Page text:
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State releases list of 150 more officers who may have failed certification to conduct DWI breath test

By JAMES A. KIMBLE
Union Leader Correspondent

July 02. 2015 11:15AM


BRENTWOOD – The state has released the names of roughly 150 more police officers who may not have passed a state-mandated test required for administering breath tests during drunken driving arrests.

A Department of Safety worker discovered problems earlier this year with how an outside vendor conducted re-certification exams of police officers that use the Intoxilyzer 5000.

Police officers around the state were caught by surprise to learn they may not have passed the exam. So far, the errors have cast at least 101 cases into question.

Defense lawyer John Durkin, who has been leading an effort to make information about the discrepancies public, said that a larger number of cases may have to be either thrown out of court or bargained down to lesser offenses.

"There is a very clear evidentiary threshold which is an officer must be certified," to administer a breath test, Durkin said on Thursday.

Deputy Attorney General Ann Rice said in a memo that the Department of Safety has no way of determining who received a passing score when an officer had been given credit for a question he or she was not entitled to.

Despite the anomaly, "the Department of Safety views these officers’ passing scores, and re-certification, as valid," Rice said in the memo. The state is disclosing the names, citing their constitutional obligation to disclose evidence that could be favorable to the defense.

The state discovered two problems with the recertification process: some officers were allowed to skip a portion of the exam and receive a passing grade.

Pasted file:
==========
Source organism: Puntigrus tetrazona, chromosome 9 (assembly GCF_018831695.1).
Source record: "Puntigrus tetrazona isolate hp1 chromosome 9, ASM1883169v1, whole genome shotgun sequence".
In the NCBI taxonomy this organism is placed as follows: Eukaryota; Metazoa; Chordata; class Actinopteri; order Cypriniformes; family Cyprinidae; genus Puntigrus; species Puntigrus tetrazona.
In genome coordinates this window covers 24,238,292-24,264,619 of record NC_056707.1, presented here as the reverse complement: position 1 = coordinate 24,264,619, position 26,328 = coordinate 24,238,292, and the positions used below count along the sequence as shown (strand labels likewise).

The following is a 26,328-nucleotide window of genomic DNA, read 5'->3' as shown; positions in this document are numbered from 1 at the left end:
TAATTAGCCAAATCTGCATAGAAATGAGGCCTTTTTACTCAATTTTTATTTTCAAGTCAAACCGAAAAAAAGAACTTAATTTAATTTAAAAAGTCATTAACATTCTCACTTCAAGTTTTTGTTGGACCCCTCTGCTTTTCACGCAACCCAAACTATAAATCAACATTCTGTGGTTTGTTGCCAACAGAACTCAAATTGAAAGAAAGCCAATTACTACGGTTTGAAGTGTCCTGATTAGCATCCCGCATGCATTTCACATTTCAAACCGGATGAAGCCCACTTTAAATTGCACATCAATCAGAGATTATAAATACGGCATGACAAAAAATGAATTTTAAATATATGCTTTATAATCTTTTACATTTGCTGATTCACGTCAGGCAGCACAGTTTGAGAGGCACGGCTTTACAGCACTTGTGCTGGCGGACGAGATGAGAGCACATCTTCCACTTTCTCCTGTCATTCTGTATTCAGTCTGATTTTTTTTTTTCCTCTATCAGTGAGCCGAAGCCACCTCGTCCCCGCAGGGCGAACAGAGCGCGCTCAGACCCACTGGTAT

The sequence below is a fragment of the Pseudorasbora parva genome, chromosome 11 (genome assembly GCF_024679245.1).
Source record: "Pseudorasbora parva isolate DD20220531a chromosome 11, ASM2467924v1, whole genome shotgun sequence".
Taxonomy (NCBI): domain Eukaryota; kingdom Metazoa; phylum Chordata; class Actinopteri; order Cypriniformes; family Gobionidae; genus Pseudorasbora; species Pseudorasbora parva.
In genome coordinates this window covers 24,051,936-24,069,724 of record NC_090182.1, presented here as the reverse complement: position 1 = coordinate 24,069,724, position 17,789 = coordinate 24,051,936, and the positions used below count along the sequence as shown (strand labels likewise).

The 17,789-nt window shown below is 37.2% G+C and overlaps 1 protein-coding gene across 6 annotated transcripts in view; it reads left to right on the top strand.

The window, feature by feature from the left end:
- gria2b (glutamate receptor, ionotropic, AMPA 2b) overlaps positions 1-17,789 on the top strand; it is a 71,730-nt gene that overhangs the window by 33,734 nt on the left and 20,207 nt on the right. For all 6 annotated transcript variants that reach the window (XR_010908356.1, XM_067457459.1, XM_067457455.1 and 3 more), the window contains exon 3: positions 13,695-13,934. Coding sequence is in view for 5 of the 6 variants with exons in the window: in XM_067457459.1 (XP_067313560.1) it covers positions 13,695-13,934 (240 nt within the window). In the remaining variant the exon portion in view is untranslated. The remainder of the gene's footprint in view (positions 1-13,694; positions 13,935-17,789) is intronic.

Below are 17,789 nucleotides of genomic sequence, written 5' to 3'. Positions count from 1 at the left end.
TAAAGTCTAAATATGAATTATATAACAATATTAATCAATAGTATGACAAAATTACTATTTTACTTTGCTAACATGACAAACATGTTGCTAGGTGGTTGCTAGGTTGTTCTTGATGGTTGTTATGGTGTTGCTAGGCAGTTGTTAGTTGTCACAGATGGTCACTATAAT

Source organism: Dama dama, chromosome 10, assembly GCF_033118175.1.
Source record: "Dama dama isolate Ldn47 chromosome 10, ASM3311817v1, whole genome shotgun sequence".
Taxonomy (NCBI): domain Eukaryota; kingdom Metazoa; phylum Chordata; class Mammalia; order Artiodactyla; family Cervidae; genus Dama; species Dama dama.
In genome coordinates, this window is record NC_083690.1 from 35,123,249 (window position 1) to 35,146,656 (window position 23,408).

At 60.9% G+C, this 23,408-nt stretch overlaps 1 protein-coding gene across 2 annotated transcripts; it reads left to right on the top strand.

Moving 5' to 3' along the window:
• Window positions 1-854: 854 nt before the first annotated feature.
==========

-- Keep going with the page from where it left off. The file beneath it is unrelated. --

Rice said there is also a "remote possibility" that officers named in the latest list were erroneously credited for a question, which resulted in them receiving a passing grade of 12.  

The latest list released made public this week does not outline how many arrests each officer made while their certification was in question.

Joe Plaia, a former prosecutor for state police and Rochester police, said that he believes the state is doing the right thing with disclosing the names of the officers given the problems with the exam.

He noted that breath tests aren’t the only piece of evidence used in drunken driving cases.

"You don't need the breath test to win," said Plaia, who recently returned to criminal defense work. "It doesn’t hinder any other part of the DWI case."

Plaia said the second pool of officers with a questionable passing grade should fall under the same scrutiny as those who were allowed to skip a portion of the exam. He said he understands why the Department of Safety disagrees, citing the adversarial nature of litigation.

"They almost have to take that position rather than just concede," Plaia said.

Durkin said his pursuit of the information through a right-to-know lawsuit was not to embarrass the officers affected by the faulty testing. The New Hampshire Association of Criminal Defense Lawyers filed the lawsuit so that people who may have been erroneously convicted would have information to use in their cases.

Durkin said people will often represent themselves in drunken driving cases. He said defense lawyers and police prosecutors have been trying to sort out how to resolve the cases as they come to light.

"I think everyone is looking to figure out what do we do if we have an affected case," he said.

Durkin said police prosecutors have been left to decide how to resolve the cases without much direction from the state.

"When confronted most of these guys are doing the right thing by either withdrawing the administrative suspension or filing a motion to vacate the conviction," he said.

Durkin said the NHACD is seeking other information through its right-to-know lawsuit about the test and how it is scored, but that information may be gleaned from the state as the individual drunken driving cases are litigated in court.

jkimble@newstote.com





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